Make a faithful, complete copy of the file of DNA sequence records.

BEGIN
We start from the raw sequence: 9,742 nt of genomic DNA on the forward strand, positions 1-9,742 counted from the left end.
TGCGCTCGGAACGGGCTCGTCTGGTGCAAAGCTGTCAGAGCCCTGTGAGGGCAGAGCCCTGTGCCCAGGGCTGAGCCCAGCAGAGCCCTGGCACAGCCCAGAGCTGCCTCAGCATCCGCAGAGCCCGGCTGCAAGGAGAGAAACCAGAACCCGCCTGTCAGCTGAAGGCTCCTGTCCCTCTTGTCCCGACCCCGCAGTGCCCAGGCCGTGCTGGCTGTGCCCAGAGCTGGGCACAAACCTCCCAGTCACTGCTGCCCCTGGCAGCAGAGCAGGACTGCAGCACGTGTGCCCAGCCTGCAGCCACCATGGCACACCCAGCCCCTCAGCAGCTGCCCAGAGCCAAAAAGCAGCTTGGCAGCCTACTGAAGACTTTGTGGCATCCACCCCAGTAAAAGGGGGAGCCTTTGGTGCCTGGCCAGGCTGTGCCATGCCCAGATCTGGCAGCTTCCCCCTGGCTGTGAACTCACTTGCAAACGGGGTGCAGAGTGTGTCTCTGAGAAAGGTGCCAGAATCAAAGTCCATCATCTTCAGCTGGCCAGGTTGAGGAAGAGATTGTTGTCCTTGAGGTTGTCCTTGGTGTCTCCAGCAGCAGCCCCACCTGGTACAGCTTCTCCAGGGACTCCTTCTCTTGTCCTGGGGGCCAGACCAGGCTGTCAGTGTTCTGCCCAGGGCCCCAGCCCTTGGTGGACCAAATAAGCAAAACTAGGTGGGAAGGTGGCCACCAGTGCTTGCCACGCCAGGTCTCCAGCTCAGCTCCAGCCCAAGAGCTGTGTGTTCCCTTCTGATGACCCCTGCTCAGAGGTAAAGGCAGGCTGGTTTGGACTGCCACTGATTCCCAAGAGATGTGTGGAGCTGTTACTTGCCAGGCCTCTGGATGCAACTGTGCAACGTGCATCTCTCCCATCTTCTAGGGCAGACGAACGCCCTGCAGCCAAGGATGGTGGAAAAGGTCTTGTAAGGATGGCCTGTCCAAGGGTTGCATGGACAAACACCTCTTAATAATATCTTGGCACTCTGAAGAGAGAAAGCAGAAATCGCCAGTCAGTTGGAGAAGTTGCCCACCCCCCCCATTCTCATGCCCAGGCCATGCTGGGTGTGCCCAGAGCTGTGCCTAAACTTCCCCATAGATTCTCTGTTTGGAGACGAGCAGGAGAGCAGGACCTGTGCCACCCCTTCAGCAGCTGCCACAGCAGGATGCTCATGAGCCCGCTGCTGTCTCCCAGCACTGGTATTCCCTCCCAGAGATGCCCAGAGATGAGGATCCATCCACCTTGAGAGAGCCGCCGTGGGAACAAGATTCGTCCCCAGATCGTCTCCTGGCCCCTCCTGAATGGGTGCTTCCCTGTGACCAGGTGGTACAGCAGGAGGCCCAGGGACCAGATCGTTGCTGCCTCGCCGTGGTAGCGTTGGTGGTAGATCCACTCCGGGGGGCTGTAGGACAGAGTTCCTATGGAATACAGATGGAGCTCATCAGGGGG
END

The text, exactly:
We start from the raw sequence: 9,742 nt of genomic DNA on the forward strand, positions 1-9,742 counted from the left end.
TGCGCTCGGAACGGGCTCGTCTGGTGCAAAGCTGTCAGAGCCCTGTGAGGGCAGAGCCCTGTGCCCAGGGCTGAGCCCAGCAGAGCCCTGGCACAGCCCAGAGCTGCCTCAGCATCCGCAGAGCCCGGCTGCAAGGAGAGAAACCAGAACCCGCCTGTCAGCTGAAGGCTCCTGTCCCTCTTGTCCCGACCCCGCAGTGCCCAGGCCGTGCTGGCTGTGCCCAGAGCTGGGCACAAACCTCCCAGTCACTGCTGCCCCTGGCAGCAGAGCAGGACTGCAGCACGTGTGCCCAGCCTGCAGCCACCATGGCACACCCAGCCCCTCAGCAGCTGCCCAGAGCCAAAAAGCAGCTTGGCAGCCTACTGAAGACTTTGTGGCATCCACCCCAGTAAAAGGGGGAGCCTTTGGTGCCTGGCCAGGCTGTGCCATGCCCAGATCTGGCAGCTTCCCCCTGGCTGTGAACTCACTTGCAAACGGGGTGCAGAGTGTGTCTCTGAGAAAGGTGCCAGAATCAAAGTCCATCATCTTCAGCTGGCCAGGTTGAGGAAGAGATTGTTGTCCTTGAGGTTGTCCTTGGTGTCTCCAGCAGCAGCCCCACCTGGTACAGCTTCTCCAGGGACTCCTTCTCTTGTCCTGGGGGCCAGACCAGGCTGTCAGTGTTCTGCCCAGGGCCCCAGCCCTTGGTGGACCAAATAAGCAAAACTAGGTGGGAAGGTGGCCACCAGTGCTTGCCACGCCAGGTCTCCAGCTCAGCTCCAGCCCAAGAGCTGTGTGTTCCCTTCTGATGACCCCTGCTCAGAGGTAAAGGCAGGCTGGTTTGGACTGCCACTGATTCCCAAGAGATGTGTGGAGCTGTTACTTGCCAGGCCTCTGGATGCAACTGTGCAACGTGCATCTCTCCCATCTTCTAGGGCAGACGAACGCCCTGCAGCCAAGGATGGTGGAAAAGGTCTTGTAAGGATGGCCTGTCCAAGGGTTGCATGGACAAACACCTCTTAATAATATCTTGGCACTCTGAAGAGAGAAAGCAGAAATCGCCAGTCAGTTGGAGAAGTTGCCCACCCCCCCCATTCTCATGCCCAGGCCATGCTGGGTGTGCCCAGAGCTGTGCCTAAACTTCCCCATAGATTCTCTGTTTGGAGACGAGCAGGAGAGCAGGACCTGTGCCACCCCTTCAGCAGCTGCCACAGCAGGATGCTCATGAGCCCGCTGCTGTCTCCCAGCACTGGTATTCCCTCCCAGAGATGCCCAGAGATGAGGATCCATCCACCTTGAGAGAGCCGCCGTGGGAACAAGATTCGTCCCCAGATCGTCTCCTGGCCCCTCCTGAATGGGTGCTTCCCTGTGACCAGGTGGTACAGCAGGAGGCCCAGGGACCAGATCGTTGCTGCCTCGCCGTGGTAGCGTTGGTGGTAGATCCACTCCGGGGGGCTGTAGGACAGAGTTCCTATGGAATACAGATGGAGCTCATCAGGGGG